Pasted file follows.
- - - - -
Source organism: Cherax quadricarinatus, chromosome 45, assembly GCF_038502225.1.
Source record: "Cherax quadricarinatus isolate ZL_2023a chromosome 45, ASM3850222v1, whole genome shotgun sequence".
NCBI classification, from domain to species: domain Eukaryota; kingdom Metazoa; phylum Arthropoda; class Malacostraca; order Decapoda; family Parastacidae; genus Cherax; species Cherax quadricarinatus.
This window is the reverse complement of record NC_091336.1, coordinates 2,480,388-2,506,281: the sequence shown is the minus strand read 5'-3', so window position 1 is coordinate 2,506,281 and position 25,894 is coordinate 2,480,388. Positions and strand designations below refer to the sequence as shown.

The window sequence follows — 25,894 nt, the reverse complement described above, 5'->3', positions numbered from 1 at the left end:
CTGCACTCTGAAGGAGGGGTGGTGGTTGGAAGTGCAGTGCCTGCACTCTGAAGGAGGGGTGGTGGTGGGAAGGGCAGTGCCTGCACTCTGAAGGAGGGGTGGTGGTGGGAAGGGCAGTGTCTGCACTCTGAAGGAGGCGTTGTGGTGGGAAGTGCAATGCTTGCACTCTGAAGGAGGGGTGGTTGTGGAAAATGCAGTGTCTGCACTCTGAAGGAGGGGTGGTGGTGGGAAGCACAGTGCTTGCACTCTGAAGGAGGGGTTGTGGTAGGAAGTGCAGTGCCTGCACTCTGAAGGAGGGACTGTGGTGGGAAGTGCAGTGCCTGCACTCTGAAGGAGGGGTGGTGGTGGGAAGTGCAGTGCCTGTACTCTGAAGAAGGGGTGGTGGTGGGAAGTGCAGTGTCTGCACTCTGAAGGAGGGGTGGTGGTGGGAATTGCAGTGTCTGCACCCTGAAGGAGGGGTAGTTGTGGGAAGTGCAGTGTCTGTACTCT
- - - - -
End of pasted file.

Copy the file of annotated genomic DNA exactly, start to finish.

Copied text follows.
Source organism: Cherax quadricarinatus, chromosome 45, assembly GCF_038502225.1.
Source record: "Cherax quadricarinatus isolate ZL_2023a chromosome 45, ASM3850222v1, whole genome shotgun sequence".
NCBI classification, from domain to species: domain Eukaryota; kingdom Metazoa; phylum Arthropoda; class Malacostraca; order Decapoda; family Parastacidae; genus Cherax; species Cherax quadricarinatus.
This window is the reverse complement of record NC_091336.1, coordinates 2,480,388-2,506,281: the sequence shown is the minus strand read 5'-3', so window position 1 is coordinate 2,506,281 and position 25,894 is coordinate 2,480,388. Positions and strand designations below refer to the sequence as shown.

The window sequence follows — 25,894 nt, the reverse complement described above, 5'->3', positions numbered from 1 at the left end:
CTGCACTCTGAAGGAGGGGTGGTGGTTGGAAGTGCAGTGCCTGCACTCTGAAGGAGGGGTGGTGGTGGGAAGGGCAGTGCCTGCACTCTGAAGGAGGGGTGGTGGTGGGAAGGGCAGTGTCTGCACTCTGAAGGAGGCGTTGTGGTGGGAAGTGCAATGCTTGCACTCTGAAGGAGGGGTGGTTGTGGAAAATGCAGTGTCTGCACTCTGAAGGAGGGGTGGTGGTGGGAAGCACAGTGCTTGCACTCTGAAGGAGGGGTTGTGGTAGGAAGTGCAGTGCCTGCACTCTGAAGGAGGGACTGTGGTGGGAAGTGCAGTGCCTGCACTCTGAAGGAGGGGTGGTGGTGGGAAGTGCAGTGCCTGTACTCTGAAGAAGGGGTGGTGGTGGGAAGTGCAGTGTCTGCACTCTGAAGGAGGGGTGGTGGTGGGAATTGCAGTGTCTGCACCCTGAAGGAGGGGTAGTTGTGGGAAGTGCAGTGTCTGTACTCT